Sorry, been looking for any excuse to use previous emogi. Its just too cool. ;D

    Cheers,
    James.
     
  3. Aug 6, 2016 #43

    Blogwitch

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    Actually James, you are quite correct in querying whether it has a t-slotted slide.

    For between centre boring, it really is a must, and because mine doesn't have one, it has stopped me machining a large cylinder casting for a while now. I can do it on my mill, but it means using a boring bar held at one end and it is almost 12" long, using my right angled head. Not a solution that guarantees success.

    But all is not lost.
    Myself, I am fitting a cast iron removable slotted table to the top of my cross slide for when it is really needed. They are readily available at very reasonable costs, just need modding to fit your particular machine, or maybe there is enough meat on your cross slide to machine in some small t-slots. But you must be careful that you can still reach centre on the job with the extra thickness of the sub table.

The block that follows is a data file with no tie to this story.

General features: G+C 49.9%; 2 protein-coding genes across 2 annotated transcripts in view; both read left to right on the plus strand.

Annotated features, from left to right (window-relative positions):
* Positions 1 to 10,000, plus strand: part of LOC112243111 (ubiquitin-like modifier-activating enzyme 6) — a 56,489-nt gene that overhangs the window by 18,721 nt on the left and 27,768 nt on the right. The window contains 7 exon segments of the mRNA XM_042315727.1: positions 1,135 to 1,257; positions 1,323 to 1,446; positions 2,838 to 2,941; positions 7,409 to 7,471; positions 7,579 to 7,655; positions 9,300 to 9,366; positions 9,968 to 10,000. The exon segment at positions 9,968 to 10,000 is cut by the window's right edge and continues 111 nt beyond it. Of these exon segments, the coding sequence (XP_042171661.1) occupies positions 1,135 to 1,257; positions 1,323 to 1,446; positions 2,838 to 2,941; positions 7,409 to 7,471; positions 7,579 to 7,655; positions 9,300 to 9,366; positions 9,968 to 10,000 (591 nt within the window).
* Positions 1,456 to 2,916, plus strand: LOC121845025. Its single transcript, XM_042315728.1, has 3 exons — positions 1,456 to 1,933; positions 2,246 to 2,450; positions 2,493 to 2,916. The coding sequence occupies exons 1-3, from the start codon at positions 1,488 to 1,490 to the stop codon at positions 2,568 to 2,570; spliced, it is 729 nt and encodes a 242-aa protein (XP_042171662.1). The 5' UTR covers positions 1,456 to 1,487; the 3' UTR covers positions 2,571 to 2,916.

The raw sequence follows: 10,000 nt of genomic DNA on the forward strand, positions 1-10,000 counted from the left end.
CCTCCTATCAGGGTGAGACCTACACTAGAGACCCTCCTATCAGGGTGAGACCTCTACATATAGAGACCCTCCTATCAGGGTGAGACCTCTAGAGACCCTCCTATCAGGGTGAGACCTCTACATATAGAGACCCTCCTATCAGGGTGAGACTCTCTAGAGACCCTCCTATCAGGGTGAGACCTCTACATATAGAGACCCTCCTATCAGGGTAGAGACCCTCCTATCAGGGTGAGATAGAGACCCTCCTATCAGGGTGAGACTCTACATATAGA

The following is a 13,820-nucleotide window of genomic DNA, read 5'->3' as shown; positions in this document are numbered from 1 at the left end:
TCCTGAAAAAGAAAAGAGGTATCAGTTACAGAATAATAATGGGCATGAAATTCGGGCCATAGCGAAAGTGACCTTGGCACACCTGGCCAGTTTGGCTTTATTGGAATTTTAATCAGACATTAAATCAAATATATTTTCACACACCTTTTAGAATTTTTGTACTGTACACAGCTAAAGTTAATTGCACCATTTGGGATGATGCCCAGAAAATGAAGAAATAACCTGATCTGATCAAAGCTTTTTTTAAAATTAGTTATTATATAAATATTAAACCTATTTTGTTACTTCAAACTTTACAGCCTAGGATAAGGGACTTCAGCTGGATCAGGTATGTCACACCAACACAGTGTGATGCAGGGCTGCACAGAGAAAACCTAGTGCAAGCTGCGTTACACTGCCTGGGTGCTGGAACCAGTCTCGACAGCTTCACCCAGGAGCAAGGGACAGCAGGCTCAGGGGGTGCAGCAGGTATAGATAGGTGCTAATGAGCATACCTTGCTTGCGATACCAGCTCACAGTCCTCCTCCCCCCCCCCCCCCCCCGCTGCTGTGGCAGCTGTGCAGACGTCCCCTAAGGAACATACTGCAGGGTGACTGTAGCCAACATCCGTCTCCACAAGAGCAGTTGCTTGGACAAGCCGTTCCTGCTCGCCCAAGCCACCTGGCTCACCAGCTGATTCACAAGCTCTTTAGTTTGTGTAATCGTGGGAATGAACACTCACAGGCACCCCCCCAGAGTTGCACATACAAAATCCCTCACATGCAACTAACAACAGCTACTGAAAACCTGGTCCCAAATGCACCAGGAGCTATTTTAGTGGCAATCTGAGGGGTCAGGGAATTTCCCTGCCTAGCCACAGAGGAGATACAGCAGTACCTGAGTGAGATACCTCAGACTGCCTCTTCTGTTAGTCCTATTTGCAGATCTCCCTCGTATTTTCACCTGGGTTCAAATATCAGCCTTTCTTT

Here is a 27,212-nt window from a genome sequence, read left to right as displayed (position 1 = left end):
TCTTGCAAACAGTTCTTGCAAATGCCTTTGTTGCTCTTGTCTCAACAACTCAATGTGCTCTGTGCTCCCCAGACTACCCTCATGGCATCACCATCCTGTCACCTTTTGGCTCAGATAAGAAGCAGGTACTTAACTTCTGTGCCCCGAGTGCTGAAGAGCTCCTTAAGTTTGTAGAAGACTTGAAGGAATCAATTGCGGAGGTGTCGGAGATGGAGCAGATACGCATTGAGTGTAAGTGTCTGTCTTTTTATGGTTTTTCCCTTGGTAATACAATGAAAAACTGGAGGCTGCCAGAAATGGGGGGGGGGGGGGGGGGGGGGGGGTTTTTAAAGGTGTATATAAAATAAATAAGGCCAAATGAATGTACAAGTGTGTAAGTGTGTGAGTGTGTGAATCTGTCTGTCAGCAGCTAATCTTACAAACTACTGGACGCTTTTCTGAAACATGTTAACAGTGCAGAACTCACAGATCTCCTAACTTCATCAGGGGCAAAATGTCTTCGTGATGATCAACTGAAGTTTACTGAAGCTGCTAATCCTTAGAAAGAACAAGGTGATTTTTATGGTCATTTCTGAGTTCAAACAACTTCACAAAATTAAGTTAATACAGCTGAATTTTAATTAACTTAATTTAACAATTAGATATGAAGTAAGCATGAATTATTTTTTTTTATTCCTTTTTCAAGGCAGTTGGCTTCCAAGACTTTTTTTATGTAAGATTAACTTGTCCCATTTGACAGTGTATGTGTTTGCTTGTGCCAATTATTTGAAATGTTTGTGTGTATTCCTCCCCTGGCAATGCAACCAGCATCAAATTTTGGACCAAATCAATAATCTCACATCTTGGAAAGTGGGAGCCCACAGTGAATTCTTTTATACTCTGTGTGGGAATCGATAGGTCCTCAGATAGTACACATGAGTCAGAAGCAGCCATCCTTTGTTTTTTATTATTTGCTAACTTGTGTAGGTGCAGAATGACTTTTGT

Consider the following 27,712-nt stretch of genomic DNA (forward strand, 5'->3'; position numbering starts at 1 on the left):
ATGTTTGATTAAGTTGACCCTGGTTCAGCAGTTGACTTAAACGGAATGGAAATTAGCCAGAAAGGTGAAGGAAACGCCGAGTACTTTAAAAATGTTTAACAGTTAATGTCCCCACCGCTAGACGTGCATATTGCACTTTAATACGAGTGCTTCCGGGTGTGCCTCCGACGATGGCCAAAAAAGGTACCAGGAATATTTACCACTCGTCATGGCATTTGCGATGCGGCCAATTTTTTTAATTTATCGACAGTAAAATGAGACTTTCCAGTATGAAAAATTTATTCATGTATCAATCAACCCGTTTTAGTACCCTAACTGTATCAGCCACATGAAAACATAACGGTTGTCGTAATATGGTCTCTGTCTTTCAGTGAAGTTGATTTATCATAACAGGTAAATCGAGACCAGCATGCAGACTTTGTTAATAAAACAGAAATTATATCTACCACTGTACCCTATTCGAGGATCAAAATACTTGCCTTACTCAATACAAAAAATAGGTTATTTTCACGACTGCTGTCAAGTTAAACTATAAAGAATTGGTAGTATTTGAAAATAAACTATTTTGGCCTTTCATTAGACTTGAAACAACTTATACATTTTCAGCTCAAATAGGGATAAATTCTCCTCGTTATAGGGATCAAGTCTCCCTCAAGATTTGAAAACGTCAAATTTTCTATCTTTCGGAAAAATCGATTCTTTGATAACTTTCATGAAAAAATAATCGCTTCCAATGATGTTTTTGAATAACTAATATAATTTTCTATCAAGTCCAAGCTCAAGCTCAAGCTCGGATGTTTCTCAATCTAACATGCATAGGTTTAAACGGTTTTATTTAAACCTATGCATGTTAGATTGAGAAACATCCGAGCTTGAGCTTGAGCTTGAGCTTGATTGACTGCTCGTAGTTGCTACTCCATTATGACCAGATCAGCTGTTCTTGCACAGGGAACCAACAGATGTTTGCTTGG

John
     
  4. Aug 6, 2016 #44

    joco-nz

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    John - I had been wondering if the removable table was the solution. I'm not too keen on the thought of hacking t-slots into the original cross slide. But adding a table will reduce the max swing over the slide. I guess that is better than no option to mount on the cross slide at all.

    Cheers,
    J.
     
  5. Aug 6, 2016 #45

    goldstar31